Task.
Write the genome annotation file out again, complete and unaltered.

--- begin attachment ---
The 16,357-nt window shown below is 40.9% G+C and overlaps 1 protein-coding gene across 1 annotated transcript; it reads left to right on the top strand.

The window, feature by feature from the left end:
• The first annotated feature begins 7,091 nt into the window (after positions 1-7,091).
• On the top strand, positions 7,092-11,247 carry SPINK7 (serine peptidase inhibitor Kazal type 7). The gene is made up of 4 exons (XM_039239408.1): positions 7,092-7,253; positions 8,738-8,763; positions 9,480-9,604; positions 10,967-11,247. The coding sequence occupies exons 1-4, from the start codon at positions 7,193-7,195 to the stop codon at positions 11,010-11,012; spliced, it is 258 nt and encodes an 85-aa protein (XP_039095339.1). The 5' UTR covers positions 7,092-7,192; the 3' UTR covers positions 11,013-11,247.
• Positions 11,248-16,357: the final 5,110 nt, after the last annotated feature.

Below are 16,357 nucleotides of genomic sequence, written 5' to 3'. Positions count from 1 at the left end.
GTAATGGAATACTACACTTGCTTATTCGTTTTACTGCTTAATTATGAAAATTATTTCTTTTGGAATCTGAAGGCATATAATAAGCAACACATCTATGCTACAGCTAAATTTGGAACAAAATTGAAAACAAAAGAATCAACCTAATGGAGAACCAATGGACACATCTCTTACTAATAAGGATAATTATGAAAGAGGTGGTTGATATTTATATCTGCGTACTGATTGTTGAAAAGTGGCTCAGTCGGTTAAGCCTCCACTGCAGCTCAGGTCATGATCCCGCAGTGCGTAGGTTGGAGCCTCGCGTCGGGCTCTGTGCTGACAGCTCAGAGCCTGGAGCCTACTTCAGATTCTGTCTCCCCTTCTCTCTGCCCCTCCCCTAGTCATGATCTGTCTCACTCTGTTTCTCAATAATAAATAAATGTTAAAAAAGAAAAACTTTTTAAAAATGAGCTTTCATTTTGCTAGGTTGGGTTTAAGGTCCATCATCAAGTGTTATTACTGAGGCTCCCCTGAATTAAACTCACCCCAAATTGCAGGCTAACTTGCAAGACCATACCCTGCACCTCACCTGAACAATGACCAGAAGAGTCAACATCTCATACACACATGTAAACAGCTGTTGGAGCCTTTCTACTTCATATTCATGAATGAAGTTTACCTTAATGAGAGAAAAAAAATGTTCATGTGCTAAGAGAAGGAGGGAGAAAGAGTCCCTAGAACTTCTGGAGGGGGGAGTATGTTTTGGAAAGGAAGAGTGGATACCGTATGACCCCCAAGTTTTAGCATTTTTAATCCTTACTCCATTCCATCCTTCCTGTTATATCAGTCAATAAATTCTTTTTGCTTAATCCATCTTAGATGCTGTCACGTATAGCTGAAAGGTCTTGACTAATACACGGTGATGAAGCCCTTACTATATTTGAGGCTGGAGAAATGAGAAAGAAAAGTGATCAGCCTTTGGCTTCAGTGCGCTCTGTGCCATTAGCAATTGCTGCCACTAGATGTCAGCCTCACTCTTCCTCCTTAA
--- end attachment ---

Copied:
The 16,357-nt window shown below is 40.9% G+C and overlaps 1 protein-coding gene across 1 annotated transcript; it reads left to right on the top strand.

The window, feature by feature from the left end:
• The first annotated feature begins 7,091 nt into the window (after positions 1-7,091).
• On the top strand, positions 7,092-11,247 carry SPINK7 (serine peptidase inhibitor Kazal type 7). The gene is made up of 4 exons (XM_039239408.1): positions 7,092-7,253; positions 8,738-8,763; positions 9,480-9,604; positions 10,967-11,247. The coding sequence occupies exons 1-4, from the start codon at positions 7,193-7,195 to the stop codon at positions 11,010-11,012; spliced, it is 258 nt and encodes an 85-aa protein (XP_039095339.1). The 5' UTR covers positions 7,092-7,192; the 3' UTR covers positions 11,013-11,247.
• Positions 11,248-16,357: the final 5,110 nt, after the last annotated feature.

Below are 16,357 nucleotides of genomic sequence, written 5' to 3'. Positions count from 1 at the left end.
GTAATGGAATACTACACTTGCTTATTCGTTTTACTGCTTAATTATGAAAATTATTTCTTTTGGAATCTGAAGGCATATAATAAGCAACACATCTATGCTACAGCTAAATTTGGAACAAAATTGAAAACAAAAGAATCAACCTAATGGAGAACCAATGGACACATCTCTTACTAATAAGGATAATTATGAAAGAGGTGGTTGATATTTATATCTGCGTACTGATTGTTGAAAAGTGGCTCAGTCGGTTAAGCCTCCACTGCAGCTCAGGTCATGATCCCGCAGTGCGTAGGTTGGAGCCTCGCGTCGGGCTCTGTGCTGACAGCTCAGAGCCTGGAGCCTACTTCAGATTCTGTCTCCCCTTCTCTCTGCCCCTCCCCTAGTCATGATCTGTCTCACTCTGTTTCTCAATAATAAATAAATGTTAAAAAAGAAAAACTTTTTAAAAATGAGCTTTCATTTTGCTAGGTTGGGTTTAAGGTCCATCATCAAGTGTTATTACTGAGGCTCCCCTGAATTAAACTCACCCCAAATTGCAGGCTAACTTGCAAGACCATACCCTGCACCTCACCTGAACAATGACCAGAAGAGTCAACATCTCATACACACATGTAAACAGCTGTTGGAGCCTTTCTACTTCATATTCATGAATGAAGTTTACCTTAATGAGAGAAAAAAAATGTTCATGTGCTAAGAGAAGGAGGGAGAAAGAGTCCCTAGAACTTCTGGAGGGGGGAGTATGTTTTGGAAAGGAAGAGTGGATACCGTATGACCCCCAAGTTTTAGCATTTTTAATCCTTACTCCATTCCATCCTTCCTGTTATATCAGTCAATAAATTCTTTTTGCTTAATCCATCTTAGATGCTGTCACGTATAGCTGAAAGGTCTTGACTAATACACGGTGATGAAGCCCTTACTATATTTGAGGCTGGAGAAATGAGAAAGAAAAGTGATCAGCCTTTGGCTTCAGTGCGCTCTGTGCCATTAGCAATTGCTGCCACTAGATGTCAGCCTCACTCTTCCTCCTTAA